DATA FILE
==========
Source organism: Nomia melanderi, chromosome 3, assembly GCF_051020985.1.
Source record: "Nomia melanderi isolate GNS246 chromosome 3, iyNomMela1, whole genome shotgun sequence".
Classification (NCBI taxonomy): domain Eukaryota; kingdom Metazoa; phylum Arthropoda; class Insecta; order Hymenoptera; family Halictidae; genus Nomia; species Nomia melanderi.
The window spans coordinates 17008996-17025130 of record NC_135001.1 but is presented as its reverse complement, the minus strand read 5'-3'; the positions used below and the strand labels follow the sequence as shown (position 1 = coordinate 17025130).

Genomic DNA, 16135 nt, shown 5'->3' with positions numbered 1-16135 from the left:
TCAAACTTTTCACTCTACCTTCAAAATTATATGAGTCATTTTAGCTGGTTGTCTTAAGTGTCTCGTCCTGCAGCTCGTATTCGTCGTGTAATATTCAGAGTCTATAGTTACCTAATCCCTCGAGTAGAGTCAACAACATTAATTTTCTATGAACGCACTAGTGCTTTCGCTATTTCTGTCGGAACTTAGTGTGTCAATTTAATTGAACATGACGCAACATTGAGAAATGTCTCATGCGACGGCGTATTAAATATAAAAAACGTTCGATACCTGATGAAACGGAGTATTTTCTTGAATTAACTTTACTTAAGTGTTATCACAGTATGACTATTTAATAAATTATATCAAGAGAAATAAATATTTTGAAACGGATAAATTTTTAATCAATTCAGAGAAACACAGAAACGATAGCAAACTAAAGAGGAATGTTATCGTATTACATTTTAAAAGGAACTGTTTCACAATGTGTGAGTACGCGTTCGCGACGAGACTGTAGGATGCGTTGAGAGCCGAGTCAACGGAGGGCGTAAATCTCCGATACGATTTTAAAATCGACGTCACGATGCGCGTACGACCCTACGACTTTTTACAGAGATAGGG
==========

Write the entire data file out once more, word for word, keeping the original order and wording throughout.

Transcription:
Source organism: Nomia melanderi, chromosome 3, assembly GCF_051020985.1.
Source record: "Nomia melanderi isolate GNS246 chromosome 3, iyNomMela1, whole genome shotgun sequence".
Classification (NCBI taxonomy): domain Eukaryota; kingdom Metazoa; phylum Arthropoda; class Insecta; order Hymenoptera; family Halictidae; genus Nomia; species Nomia melanderi.
The window spans coordinates 17008996-17025130 of record NC_135001.1 but is presented as its reverse complement, the minus strand read 5'-3'; the positions used below and the strand labels follow the sequence as shown (position 1 = coordinate 17025130).

Genomic DNA, 16135 nt, shown 5'->3' with positions numbered 1-16135 from the left:
TCAAACTTTTCACTCTACCTTCAAAATTATATGAGTCATTTTAGCTGGTTGTCTTAAGTGTCTCGTCCTGCAGCTCGTATTCGTCGTGTAATATTCAGAGTCTATAGTTACCTAATCCCTCGAGTAGAGTCAACAACATTAATTTTCTATGAACGCACTAGTGCTTTCGCTATTTCTGTCGGAACTTAGTGTGTCAATTTAATTGAACATGACGCAACATTGAGAAATGTCTCATGCGACGGCGTATTAAATATAAAAAACGTTCGATACCTGATGAAACGGAGTATTTTCTTGAATTAACTTTACTTAAGTGTTATCACAGTATGACTATTTAATAAATTATATCAAGAGAAATAAATATTTTGAAACGGATAAATTTTTAATCAATTCAGAGAAACACAGAAACGATAGCAAACTAAAGAGGAATGTTATCGTATTACATTTTAAAAGGAACTGTTTCACAATGTGTGAGTACGCGTTCGCGACGAGACTGTAGGATGCGTTGAGAGCCGAGTCAACGGAGGGCGTAAATCTCCGATACGATTTTAAAATCGACGTCACGATGCGCGTACGACCCTACGACTTTTTACAGAGATAGGG